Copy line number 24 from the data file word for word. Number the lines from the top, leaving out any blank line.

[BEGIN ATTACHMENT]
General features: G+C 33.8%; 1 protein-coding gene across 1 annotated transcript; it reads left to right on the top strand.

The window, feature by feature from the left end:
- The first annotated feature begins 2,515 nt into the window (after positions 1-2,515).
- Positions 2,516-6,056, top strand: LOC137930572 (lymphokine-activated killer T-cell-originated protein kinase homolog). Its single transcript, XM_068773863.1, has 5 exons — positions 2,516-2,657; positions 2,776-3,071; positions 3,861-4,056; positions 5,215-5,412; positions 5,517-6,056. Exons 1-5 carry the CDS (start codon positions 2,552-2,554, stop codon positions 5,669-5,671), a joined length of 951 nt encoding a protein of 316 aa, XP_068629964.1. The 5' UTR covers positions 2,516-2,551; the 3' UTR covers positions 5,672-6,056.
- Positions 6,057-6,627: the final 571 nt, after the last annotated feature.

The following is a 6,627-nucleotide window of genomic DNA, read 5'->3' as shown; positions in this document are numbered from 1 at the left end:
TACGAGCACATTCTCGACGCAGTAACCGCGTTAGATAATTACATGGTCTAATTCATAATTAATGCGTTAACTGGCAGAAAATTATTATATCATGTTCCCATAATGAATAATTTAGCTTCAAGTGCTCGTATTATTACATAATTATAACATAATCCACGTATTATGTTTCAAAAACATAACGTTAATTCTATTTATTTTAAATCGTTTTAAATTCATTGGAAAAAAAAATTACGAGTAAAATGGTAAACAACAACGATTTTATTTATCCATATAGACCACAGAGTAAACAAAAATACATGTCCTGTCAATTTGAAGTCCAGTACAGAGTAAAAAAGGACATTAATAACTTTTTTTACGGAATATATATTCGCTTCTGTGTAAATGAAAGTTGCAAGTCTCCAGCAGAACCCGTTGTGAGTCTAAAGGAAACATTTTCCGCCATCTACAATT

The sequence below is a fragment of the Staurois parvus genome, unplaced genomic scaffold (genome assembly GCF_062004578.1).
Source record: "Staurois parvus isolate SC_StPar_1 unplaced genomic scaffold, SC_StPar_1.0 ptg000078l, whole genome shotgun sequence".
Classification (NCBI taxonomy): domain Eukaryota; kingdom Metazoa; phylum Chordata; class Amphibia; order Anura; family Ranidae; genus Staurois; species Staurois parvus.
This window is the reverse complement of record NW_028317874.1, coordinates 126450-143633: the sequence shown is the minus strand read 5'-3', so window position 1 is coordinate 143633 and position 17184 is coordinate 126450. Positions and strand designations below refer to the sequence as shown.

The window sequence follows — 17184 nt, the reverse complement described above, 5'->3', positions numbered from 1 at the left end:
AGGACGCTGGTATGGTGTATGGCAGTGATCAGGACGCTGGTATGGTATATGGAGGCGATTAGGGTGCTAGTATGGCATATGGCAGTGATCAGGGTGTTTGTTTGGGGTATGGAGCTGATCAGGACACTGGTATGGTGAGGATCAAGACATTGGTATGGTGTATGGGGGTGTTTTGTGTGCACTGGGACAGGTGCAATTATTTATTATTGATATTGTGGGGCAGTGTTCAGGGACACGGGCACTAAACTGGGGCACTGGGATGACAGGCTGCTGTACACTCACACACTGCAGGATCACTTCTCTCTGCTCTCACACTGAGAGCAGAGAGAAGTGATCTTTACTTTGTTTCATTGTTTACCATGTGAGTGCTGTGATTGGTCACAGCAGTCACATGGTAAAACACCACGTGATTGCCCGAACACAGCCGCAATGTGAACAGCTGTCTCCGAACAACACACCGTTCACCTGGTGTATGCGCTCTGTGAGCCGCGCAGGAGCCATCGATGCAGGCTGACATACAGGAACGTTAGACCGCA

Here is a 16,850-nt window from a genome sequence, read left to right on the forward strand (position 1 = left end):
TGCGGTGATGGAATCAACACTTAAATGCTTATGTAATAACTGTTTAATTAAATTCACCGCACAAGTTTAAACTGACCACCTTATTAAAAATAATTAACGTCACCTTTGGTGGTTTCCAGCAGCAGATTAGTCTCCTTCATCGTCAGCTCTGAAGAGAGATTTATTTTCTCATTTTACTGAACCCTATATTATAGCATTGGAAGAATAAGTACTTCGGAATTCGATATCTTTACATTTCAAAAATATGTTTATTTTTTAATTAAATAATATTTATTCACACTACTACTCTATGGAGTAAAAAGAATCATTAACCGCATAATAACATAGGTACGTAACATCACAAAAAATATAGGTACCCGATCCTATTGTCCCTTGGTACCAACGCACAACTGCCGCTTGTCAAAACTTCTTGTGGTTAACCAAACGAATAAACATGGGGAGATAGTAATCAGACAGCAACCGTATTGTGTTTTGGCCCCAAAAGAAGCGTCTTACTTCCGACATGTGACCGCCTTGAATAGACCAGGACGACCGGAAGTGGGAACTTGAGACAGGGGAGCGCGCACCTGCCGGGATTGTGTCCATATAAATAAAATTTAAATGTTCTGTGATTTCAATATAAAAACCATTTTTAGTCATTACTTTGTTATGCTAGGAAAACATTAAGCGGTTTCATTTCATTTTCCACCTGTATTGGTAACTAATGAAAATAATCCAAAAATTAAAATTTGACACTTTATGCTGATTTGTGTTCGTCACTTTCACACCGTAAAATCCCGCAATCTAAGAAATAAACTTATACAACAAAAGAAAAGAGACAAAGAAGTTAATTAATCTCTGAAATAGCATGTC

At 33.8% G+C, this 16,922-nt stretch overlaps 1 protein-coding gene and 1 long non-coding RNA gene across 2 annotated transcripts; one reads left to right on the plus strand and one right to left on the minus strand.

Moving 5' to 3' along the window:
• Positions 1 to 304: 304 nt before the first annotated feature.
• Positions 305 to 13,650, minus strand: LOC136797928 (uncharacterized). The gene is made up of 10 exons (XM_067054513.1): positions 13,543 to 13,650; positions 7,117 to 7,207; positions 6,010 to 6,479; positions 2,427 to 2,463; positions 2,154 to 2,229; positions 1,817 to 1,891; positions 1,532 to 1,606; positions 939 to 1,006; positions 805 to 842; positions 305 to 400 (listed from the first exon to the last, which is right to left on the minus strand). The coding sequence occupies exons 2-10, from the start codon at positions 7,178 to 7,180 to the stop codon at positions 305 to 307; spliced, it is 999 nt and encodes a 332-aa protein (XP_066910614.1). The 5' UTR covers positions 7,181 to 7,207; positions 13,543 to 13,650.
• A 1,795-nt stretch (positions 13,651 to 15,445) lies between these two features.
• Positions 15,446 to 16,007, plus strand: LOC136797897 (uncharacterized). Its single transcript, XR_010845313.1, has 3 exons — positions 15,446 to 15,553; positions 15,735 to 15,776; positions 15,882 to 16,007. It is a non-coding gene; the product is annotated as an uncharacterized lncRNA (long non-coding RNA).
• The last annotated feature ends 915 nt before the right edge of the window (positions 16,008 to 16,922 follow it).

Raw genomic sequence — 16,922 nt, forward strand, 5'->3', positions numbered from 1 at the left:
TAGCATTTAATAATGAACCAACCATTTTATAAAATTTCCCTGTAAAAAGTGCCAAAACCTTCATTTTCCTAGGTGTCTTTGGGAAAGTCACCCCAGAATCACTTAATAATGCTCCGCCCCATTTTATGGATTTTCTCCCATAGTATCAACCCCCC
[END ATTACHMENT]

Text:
TAGCATTTAATAATGAACCAACCATTTTATAAAATTTCCCTGTAAAAAGTGCCAAAACCTTCATTTTCCTAGGTGTCTTTGGGAAAGTCACCCCAGAATCACTTAATAATGCTCCGCCCCATTTTATGGATTTTCTCCCATAGTATCAACCCCCC